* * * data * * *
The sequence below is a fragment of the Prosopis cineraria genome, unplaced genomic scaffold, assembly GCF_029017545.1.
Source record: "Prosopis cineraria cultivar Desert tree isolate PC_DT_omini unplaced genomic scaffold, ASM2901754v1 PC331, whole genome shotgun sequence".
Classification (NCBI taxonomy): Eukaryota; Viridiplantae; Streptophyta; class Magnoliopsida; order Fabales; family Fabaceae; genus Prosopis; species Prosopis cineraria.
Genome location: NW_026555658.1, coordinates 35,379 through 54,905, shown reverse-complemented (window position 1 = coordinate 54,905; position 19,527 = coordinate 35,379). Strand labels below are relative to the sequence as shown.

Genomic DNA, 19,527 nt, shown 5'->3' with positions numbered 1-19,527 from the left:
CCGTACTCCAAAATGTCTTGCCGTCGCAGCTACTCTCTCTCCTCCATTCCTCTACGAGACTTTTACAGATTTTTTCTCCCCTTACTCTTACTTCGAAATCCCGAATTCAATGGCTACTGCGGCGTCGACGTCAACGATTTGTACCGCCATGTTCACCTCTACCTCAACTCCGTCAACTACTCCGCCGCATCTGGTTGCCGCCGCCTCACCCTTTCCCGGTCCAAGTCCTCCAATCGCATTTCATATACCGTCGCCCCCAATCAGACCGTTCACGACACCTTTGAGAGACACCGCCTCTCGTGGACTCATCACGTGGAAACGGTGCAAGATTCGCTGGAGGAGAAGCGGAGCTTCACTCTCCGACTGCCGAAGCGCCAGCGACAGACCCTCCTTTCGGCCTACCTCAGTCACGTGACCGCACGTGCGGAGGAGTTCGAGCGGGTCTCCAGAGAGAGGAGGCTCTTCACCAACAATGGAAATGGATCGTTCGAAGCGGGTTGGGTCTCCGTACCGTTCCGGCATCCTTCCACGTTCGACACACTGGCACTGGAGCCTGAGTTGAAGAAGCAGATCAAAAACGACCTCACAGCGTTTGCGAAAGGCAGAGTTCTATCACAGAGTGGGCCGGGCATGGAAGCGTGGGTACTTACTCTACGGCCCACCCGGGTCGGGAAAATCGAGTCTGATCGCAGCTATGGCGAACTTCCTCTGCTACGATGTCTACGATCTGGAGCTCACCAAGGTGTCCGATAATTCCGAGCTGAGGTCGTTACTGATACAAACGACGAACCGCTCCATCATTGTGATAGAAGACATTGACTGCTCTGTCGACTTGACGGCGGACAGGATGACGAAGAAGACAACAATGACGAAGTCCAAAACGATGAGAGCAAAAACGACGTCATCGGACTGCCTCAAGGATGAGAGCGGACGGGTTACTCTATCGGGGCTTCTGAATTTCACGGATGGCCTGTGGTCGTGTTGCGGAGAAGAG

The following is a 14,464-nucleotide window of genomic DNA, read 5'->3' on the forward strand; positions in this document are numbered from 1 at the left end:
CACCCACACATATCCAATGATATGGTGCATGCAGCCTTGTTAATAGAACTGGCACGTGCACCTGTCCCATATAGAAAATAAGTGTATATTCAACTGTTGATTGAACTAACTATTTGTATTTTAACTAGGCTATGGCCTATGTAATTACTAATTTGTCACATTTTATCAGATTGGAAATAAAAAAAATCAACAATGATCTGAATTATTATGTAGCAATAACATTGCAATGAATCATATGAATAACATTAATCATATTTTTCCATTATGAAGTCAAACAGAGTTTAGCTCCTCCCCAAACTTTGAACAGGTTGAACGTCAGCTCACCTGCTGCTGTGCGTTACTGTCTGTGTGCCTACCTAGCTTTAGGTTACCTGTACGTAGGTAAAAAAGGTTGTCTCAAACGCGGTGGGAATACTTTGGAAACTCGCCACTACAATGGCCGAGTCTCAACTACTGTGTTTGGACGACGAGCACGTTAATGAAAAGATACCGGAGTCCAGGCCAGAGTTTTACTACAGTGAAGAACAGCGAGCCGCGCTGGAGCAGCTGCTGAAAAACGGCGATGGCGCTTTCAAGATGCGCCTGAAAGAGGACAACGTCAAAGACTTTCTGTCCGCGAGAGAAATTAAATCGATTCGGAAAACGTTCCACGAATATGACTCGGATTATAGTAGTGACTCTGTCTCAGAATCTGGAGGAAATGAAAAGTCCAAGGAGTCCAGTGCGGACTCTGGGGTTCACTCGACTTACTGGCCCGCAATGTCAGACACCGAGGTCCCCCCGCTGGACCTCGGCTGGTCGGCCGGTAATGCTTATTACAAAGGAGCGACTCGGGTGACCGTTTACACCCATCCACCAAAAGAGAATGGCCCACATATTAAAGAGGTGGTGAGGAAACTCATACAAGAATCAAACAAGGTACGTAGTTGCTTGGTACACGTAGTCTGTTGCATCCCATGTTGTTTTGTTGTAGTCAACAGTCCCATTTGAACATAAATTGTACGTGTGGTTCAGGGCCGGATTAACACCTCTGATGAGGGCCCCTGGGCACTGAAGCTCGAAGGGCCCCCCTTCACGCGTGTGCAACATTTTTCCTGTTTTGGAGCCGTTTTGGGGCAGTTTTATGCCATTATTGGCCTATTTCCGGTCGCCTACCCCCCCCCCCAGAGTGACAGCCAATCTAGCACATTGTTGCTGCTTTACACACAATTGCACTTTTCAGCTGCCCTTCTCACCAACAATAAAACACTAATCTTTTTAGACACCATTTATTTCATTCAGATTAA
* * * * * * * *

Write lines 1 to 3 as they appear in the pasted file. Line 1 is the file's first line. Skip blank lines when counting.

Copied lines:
The sequence below is a fragment of the Prosopis cineraria genome, unplaced genomic scaffold, assembly GCF_029017545.1.
Source record: "Prosopis cineraria cultivar Desert tree isolate PC_DT_omini unplaced genomic scaffold, ASM2901754v1 PC331, whole genome shotgun sequence".
Classification (NCBI taxonomy): Eukaryota; Viridiplantae; Streptophyta; class Magnoliopsida; order Fabales; family Fabaceae; genus Prosopis; species Prosopis cineraria.